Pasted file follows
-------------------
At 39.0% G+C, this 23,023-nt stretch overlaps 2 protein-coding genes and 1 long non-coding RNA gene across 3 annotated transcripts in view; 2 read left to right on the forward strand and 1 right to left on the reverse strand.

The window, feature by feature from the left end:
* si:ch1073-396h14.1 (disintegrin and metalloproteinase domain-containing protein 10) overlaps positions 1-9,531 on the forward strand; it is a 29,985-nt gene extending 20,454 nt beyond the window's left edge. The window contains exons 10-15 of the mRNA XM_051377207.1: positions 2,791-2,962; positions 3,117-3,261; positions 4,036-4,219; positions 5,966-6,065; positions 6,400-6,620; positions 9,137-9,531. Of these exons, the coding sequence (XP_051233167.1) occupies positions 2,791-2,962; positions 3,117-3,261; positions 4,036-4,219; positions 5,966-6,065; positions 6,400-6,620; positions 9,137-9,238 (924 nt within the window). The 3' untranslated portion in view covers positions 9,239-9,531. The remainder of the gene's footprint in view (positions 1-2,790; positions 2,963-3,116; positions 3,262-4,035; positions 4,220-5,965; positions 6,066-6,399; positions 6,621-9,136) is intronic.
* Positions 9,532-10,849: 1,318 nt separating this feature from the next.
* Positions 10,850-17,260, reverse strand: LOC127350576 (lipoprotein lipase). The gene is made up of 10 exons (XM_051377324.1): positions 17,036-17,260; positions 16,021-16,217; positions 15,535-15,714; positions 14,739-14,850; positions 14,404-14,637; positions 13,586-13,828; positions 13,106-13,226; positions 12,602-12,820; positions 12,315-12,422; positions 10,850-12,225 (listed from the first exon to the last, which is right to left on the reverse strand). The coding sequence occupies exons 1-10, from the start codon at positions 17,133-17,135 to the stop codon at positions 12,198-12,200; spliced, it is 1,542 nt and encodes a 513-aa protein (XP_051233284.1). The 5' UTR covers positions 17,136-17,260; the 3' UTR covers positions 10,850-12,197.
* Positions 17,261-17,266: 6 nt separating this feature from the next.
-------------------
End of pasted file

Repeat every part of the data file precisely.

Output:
At 39.0% G+C, this 23,023-nt stretch overlaps 2 protein-coding genes and 1 long non-coding RNA gene across 3 annotated transcripts in view; 2 read left to right on the forward strand and 1 right to left on the reverse strand.

The window, feature by feature from the left end:
* si:ch1073-396h14.1 (disintegrin and metalloproteinase domain-containing protein 10) overlaps positions 1-9,531 on the forward strand; it is a 29,985-nt gene extending 20,454 nt beyond the window's left edge. The window contains exons 10-15 of the mRNA XM_051377207.1: positions 2,791-2,962; positions 3,117-3,261; positions 4,036-4,219; positions 5,966-6,065; positions 6,400-6,620; positions 9,137-9,531. Of these exons, the coding sequence (XP_051233167.1) occupies positions 2,791-2,962; positions 3,117-3,261; positions 4,036-4,219; positions 5,966-6,065; positions 6,400-6,620; positions 9,137-9,238 (924 nt within the window). The 3' untranslated portion in view covers positions 9,239-9,531. The remainder of the gene's footprint in view (positions 1-2,790; positions 2,963-3,116; positions 3,262-4,035; positions 4,220-5,965; positions 6,066-6,399; positions 6,621-9,136) is intronic.
* Positions 9,532-10,849: 1,318 nt separating this feature from the next.
* Positions 10,850-17,260, reverse strand: LOC127350576 (lipoprotein lipase). The gene is made up of 10 exons (XM_051377324.1): positions 17,036-17,260; positions 16,021-16,217; positions 15,535-15,714; positions 14,739-14,850; positions 14,404-14,637; positions 13,586-13,828; positions 13,106-13,226; positions 12,602-12,820; positions 12,315-12,422; positions 10,850-12,225 (listed from the first exon to the last, which is right to left on the reverse strand). The coding sequence occupies exons 1-10, from the start codon at positions 17,133-17,135 to the stop codon at positions 12,198-12,200; spliced, it is 1,542 nt and encodes a 513-aa protein (XP_051233284.1). The 5' UTR covers positions 17,136-17,260; the 3' UTR covers positions 10,850-12,197.
* Positions 17,261-17,266: 6 nt separating this feature from the next.